Much of the hype surrounding this year's total solar eclipse was warranted: It was the first one visible across the continental United States in 99 years.
However, if you couldn't be in the path of totality to catch the spectacle at its peak, or you didn't manage to watch even the partial eclipse, it isn't the end of the world. Witnessing a total solar eclipse is often referred to as a once-in-a-lifetime opportunity. But this saying is a little deceptive, especially now.
It's true that it is very rare for someone to see a total solar eclipse from the same spot twice in their life. But it isn't impossible. And if you live in the U.S., you won't have to wait another 99 years to see one. The next total solar eclipse to cross the country will occur on April 8, 2024.
The key difference between the 2024 eclipse and this year's eclipse is the path of totality: Carbondale, IL, is the only city to lie on the narrow paths in both 2017 and 2024. While Oregon and South Carolina were hot spots to watch the moon cover the sun in 2017, parts of Texas, New York, and Maine will be key viewing locations in 2024.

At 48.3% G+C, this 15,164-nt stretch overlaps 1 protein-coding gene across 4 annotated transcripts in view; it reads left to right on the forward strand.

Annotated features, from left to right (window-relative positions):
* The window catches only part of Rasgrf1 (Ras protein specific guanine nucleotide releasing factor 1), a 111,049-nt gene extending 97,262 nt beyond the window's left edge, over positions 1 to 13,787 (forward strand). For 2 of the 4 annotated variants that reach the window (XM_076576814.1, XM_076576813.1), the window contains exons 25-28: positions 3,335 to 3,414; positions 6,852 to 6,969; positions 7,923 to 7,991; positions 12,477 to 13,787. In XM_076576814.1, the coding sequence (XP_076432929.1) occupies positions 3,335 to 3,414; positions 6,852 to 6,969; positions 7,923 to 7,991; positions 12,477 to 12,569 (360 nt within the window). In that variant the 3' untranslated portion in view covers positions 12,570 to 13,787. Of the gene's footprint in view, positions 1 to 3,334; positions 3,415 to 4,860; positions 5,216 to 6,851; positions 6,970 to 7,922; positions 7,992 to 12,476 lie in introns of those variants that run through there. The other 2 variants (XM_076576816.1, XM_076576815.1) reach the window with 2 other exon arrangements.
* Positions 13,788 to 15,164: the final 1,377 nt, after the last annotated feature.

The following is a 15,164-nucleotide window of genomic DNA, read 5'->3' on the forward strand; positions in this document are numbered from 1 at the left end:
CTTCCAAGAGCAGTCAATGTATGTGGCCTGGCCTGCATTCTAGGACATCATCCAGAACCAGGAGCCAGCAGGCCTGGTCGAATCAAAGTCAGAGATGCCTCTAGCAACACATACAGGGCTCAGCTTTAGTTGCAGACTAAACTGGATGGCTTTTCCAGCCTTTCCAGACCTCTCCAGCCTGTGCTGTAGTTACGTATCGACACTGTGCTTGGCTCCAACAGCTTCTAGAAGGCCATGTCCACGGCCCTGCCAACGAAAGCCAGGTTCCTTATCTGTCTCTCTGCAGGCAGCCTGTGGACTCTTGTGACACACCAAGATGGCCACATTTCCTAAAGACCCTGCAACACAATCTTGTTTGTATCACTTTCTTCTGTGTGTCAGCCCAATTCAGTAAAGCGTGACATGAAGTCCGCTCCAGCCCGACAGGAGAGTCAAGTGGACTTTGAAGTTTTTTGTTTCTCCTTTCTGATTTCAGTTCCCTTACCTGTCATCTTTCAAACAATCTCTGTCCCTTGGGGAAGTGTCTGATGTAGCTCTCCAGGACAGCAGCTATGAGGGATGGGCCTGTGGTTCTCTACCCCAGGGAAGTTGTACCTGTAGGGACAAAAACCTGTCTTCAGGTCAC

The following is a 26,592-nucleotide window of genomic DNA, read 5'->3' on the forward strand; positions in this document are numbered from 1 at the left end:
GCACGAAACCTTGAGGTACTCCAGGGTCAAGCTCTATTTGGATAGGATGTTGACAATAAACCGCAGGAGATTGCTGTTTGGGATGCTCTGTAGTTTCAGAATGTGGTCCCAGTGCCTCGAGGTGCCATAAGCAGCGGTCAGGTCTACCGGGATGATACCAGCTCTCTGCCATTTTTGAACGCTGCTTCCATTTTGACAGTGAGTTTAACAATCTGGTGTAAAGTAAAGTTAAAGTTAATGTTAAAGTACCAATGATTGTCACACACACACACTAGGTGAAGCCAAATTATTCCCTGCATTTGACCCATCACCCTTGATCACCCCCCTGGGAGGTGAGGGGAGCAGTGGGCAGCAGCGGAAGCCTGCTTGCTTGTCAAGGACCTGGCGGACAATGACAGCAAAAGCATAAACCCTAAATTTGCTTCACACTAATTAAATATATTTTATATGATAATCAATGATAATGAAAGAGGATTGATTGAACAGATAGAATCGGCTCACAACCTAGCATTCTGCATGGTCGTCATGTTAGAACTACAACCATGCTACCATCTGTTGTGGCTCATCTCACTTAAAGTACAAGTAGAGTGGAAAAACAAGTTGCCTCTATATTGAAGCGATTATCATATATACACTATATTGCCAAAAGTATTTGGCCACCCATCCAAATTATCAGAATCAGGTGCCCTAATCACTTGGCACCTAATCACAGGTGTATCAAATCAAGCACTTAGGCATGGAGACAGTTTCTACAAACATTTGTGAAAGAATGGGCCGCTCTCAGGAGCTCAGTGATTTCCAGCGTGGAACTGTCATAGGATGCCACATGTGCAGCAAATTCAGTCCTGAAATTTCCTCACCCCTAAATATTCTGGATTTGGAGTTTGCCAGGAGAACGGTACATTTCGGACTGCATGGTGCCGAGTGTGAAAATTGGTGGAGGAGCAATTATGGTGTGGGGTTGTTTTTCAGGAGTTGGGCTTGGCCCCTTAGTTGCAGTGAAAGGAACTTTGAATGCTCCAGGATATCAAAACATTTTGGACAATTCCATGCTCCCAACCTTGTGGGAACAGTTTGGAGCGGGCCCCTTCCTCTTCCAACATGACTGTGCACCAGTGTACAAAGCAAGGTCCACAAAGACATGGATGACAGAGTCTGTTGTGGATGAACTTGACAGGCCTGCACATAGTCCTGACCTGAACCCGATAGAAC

If you think seven years sounds like a long time away, don't fool yourself: Eclipse chasers are known to start planning as soon as one eclipse is over. If you want to see the eclipse from a New York City landmark, now's the time to start booking. (If you want some pointers, check out where people in Manhattan went to see this year's partial eclipse.)
Just don't wait until the last second to make your plans and purchase those elusive eclipse glasses.